Long before David Stern became the Commissioner of the Association, he went to law school, passed the bar and was a practicing attorney for many years. One would rationalize that with his background as an attorney, that he would think through all the ramifications of his actions; before making any decision. However, by deciding to fine the San Antonio Spurs $250,000 when head coach Gregg Popovich decided to send four of his stars back home, rather than travel to Miami and take on the Heat, he has opened up a huge can of worms.
“USA Today,” reported Tuesday evening that a fan who attended the contest that night, has filed a class-action suit against the Spurs, for depriving him the chance to see San Antonio at full strength. Another attorney, Larry McGuinness filed the suit against the Spurs, claiming economic damages, because San Antonio took the floor with Tim Duncan, Manu Ginobili, Danny Green and Tony Parker went back home to rest before San Antonio hosted the Memphis Grizzlies on December 1.
Sending players home before a road-trip ends, has been common practice in both the NBA and MLB, as long as I can remember. Stern’s unprecedented move had many believe he overstepped his authority with the decision. That however, now takes a back-seat to a lawsuit, that in all probability, the plaintiff will win. How could a judge not side with the ticket-holder, after Stern’s ruling? That will most likely result in ever fan who was in attendance that night with what ever McGuiness receives, with the Spurs having to foot the bill for all the money the due the fans.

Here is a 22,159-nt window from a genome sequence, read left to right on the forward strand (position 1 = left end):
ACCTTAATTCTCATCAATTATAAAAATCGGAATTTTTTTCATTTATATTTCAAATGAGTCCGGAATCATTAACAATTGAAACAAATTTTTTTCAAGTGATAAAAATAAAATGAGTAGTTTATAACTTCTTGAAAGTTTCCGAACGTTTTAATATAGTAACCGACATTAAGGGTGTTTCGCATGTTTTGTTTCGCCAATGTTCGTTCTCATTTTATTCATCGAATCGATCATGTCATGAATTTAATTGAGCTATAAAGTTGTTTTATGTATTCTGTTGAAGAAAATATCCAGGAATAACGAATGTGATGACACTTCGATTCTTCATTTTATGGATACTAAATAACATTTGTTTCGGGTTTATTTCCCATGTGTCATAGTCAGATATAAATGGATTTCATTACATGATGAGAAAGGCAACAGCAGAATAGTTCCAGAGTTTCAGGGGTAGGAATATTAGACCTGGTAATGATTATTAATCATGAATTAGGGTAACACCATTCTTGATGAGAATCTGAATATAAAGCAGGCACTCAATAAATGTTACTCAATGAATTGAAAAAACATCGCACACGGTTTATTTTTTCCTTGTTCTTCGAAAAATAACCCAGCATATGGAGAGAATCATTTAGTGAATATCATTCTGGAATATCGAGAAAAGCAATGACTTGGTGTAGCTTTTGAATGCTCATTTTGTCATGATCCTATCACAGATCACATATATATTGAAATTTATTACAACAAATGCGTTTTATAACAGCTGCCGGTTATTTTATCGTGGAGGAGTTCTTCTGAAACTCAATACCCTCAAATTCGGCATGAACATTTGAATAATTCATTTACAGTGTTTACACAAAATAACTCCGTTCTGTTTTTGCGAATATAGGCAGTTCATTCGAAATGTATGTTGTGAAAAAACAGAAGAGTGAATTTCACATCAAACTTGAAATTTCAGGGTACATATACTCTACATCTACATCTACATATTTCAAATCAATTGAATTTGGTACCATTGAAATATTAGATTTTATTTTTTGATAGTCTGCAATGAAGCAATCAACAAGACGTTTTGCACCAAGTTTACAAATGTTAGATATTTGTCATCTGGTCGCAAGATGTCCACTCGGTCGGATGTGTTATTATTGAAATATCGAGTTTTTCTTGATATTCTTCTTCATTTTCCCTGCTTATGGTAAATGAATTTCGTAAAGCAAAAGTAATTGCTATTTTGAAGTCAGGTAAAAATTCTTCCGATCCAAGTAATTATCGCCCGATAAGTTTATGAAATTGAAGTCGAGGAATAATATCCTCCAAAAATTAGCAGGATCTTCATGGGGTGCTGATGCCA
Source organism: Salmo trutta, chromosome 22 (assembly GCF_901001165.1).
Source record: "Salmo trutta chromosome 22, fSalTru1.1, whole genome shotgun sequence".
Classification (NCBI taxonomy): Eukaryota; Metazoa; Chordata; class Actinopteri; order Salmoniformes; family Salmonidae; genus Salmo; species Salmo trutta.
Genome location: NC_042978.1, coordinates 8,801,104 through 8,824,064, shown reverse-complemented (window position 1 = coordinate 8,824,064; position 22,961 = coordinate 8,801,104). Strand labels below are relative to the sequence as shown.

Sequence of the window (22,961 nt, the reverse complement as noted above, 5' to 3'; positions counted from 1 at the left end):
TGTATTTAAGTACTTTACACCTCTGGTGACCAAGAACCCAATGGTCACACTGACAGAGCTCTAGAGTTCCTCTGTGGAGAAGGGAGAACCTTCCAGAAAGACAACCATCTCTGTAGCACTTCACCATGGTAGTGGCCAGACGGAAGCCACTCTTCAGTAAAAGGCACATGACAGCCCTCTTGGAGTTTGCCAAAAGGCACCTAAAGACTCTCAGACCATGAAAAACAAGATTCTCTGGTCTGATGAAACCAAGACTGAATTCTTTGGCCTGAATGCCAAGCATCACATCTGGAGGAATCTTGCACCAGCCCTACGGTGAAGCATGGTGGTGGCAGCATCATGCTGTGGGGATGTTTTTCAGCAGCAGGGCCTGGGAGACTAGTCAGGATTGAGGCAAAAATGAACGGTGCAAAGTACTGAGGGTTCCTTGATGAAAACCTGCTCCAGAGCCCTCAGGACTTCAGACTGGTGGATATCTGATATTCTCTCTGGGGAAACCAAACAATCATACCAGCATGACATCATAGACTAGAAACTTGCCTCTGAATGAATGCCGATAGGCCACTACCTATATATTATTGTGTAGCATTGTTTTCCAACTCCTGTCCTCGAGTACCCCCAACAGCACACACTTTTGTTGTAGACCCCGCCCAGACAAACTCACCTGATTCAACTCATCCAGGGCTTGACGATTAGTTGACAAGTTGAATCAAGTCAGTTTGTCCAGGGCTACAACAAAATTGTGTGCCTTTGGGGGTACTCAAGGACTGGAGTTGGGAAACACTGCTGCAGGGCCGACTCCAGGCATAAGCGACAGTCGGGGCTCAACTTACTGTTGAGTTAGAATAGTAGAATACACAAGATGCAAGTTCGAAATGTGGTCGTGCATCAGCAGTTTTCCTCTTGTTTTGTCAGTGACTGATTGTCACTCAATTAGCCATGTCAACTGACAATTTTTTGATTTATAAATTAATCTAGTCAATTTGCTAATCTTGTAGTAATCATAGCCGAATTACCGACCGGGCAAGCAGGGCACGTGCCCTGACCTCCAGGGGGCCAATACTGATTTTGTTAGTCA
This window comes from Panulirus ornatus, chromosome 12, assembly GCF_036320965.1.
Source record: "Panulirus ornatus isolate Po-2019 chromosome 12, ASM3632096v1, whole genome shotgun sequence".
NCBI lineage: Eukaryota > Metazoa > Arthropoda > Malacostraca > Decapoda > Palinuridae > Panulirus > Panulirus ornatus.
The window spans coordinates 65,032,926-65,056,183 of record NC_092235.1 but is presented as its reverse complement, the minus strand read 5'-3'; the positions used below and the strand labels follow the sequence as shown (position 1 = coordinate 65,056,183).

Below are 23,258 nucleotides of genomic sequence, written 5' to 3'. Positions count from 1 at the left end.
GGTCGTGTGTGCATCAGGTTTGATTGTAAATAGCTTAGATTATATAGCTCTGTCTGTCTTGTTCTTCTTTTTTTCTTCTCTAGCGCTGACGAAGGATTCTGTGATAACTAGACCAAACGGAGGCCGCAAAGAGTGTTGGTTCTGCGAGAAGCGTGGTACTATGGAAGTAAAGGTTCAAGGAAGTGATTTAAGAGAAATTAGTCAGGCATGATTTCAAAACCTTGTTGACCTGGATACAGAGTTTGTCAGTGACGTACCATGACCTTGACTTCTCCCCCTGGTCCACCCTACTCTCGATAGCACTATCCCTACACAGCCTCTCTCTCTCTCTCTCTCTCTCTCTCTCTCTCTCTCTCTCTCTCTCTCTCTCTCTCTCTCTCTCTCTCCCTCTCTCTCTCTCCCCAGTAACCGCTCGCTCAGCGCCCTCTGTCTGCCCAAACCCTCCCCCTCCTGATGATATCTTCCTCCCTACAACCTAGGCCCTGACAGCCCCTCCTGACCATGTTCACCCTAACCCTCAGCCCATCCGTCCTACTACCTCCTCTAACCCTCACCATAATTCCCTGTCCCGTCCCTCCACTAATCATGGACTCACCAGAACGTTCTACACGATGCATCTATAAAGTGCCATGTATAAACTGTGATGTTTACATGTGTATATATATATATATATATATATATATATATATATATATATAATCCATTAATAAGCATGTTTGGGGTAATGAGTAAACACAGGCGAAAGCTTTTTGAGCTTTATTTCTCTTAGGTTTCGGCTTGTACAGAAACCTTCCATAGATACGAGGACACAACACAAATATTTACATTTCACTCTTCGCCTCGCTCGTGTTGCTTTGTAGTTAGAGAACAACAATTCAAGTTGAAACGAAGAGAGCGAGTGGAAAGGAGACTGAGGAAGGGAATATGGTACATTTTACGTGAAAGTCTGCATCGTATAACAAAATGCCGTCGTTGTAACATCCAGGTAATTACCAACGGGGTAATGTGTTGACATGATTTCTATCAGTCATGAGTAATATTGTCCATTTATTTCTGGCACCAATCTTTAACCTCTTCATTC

Although I am not an attorney, I had an off the record conversation with a lawyer after the story broke. What the lawyer pointed out to me in our conversation, is dependent on the statute of limitations; there could be a lot of new class-action suits against other clubs in the Association. If the Lakers sent Kobe Bryant home, the Celtics sent Kevin Garnett back to Boston, or the Heat sending LeBron back to South Beach, than fans who attended those games could take similar actions against those franchises. Once again, it is difficult to imagine, a judge ruling in favor of the squads, with Stern’s decision on the books.
So because of the Commissioner’s decision to fine San Antonio, for sending four starters home, rather than force them to play; could end up costing NBA teams, a lot of money. Most likely, that was not a scenario Stern thought of when he made his ruling.